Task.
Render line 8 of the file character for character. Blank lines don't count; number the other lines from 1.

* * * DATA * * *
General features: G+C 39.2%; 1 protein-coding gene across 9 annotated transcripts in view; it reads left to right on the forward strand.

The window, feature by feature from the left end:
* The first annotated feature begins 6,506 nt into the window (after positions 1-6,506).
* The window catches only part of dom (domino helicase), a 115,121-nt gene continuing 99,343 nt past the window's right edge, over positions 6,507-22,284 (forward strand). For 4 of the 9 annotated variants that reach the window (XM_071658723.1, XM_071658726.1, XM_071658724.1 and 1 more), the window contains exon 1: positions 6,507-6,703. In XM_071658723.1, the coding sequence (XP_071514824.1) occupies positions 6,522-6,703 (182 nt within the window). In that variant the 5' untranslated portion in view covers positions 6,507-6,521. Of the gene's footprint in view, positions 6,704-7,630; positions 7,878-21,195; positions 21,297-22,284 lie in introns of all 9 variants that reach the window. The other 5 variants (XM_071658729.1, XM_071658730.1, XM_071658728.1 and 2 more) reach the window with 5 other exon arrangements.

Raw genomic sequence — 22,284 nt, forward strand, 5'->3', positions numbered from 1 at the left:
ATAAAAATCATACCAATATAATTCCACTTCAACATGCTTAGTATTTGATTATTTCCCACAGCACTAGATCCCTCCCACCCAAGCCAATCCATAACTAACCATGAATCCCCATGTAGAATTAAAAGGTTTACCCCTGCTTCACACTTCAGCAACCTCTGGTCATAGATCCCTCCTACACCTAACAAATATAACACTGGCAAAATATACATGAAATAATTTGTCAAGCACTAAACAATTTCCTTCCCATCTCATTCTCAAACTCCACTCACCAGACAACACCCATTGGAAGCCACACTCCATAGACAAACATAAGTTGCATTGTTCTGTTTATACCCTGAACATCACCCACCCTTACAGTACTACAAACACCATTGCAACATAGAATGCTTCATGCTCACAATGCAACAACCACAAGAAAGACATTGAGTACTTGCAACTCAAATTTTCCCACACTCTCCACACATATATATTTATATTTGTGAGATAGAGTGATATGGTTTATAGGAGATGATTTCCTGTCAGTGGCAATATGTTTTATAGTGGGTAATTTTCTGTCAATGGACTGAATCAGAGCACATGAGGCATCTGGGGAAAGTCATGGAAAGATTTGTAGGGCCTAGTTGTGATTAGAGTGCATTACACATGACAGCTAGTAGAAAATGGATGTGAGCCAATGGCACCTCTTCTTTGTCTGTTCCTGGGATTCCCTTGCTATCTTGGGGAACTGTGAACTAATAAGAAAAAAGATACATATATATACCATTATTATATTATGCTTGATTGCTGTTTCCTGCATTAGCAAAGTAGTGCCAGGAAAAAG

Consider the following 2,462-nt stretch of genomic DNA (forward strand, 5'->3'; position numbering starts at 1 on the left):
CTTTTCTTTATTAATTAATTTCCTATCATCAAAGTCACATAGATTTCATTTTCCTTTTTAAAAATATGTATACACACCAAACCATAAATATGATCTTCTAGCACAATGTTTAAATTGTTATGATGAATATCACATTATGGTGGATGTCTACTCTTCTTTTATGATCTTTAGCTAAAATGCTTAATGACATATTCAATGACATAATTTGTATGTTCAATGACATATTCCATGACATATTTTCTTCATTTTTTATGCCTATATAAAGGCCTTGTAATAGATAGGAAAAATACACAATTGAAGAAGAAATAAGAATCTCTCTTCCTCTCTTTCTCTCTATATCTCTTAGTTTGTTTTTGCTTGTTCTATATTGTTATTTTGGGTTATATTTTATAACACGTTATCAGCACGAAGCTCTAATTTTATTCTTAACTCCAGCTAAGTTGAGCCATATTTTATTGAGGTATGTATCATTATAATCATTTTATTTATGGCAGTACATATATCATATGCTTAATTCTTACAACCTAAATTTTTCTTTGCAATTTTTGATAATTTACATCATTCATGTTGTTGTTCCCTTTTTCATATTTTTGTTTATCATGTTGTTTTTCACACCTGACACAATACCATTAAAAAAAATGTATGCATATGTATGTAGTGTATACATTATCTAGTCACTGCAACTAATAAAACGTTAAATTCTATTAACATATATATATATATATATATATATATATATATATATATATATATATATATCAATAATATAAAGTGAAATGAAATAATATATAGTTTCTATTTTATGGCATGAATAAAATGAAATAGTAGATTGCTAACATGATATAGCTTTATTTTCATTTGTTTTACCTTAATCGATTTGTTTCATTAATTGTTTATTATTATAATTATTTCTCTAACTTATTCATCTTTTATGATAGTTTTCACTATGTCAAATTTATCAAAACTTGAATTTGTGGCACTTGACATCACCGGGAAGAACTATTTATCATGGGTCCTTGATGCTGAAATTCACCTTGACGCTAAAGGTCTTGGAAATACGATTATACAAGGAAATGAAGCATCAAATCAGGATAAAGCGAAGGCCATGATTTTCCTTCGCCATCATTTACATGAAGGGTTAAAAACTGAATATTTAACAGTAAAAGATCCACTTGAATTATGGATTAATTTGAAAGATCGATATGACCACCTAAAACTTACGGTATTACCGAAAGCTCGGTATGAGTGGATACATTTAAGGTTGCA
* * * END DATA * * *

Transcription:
CTTTTCTTTATTAATTAATTTCCTATCATCAAAGTCACATAGATTTCATTTTCCTTTTTAAAAATATGTATACACACCAAACCATAAATATGATCTTCTAGCACAATGTTTAAATTGTTATGATGAATATCACATTATGGTGGATGTCTACTCTTCTTTTATGATCTTTAGCTAAAATGCTTAATGACATATTCAATGACATAATTTGTATGTTCAATGACATATTCCATGACATATTTTCTTCATTTTTTATGCCTATATAAAGGCCTTGTAATAGATAGGAAAAATACACAATTGAAGAAGAAATAAGAATCTCTCTTCCTCTCTTTCTCTCTATATCTCTTAGTTTGTTTTTGCTTGTTCTATATTGTTATTTTGGGTTATATTTTATAACACGTTATCAGCACGAAGCTCTAATTTTATTCTTAACTCCAGCTAAGTTGAGCCATATTTTATTGAGGTATGTATCATTATAATCATTTTATTTATGGCAGTACATATATCATATGCTTAATTCTTACAACCTAAATTTTTCTTTGCAATTTTTGATAATTTACATCATTCATGTTGTTGTTCCCTTTTTCATATTTTTGTTTATCATGTTGTTTTTCACACCTGACACAATACCATTAAAAAAAATGTATGCATATGTATGTAGTGTATACATTATCTAGTCACTGCAACTAATAAAACGTTAAATTCTATTAACATATATATATATATATATATATATATATATATATATATATATATATATATCAATAATATAAAGTGAAATGAAATAATATATAGTTTCTATTTTATGGCATGAATAAAATGAAATAGTAGATTGCTAACATGATATAGCTTTATTTTCATTTGTTTTACCTTAATCGATTTGTTTCATTAATTGTTTATTATTATAATTATTTCTCTAACTTATTCATCTTTTATGATAGTTTTCACTATGTCAAATTTATCAAAACTTGAATTTGTGGCACTTGACATCACCGGGAAGAACTATTTATCATGGGTCCTTGATGCTGAAATTCACCTTGACGCTAAAGGTCTTGGAAATACGATTATACAAGGAAATGAAGCATCAAATCAGGATAAAGCGAAGGCCATGATTTTCCTTCGCCATCATTTACATGAAGGGTTAAAAACTGAATATTTAACAGTAAAAGATCCACTTGAATTATGGATTAATTTGAAAGATCGATATGACCACCTAAAACTTACGGTATTACCGAAAGCTCGGTATGAGTGGATACATTTAAGGTTGCA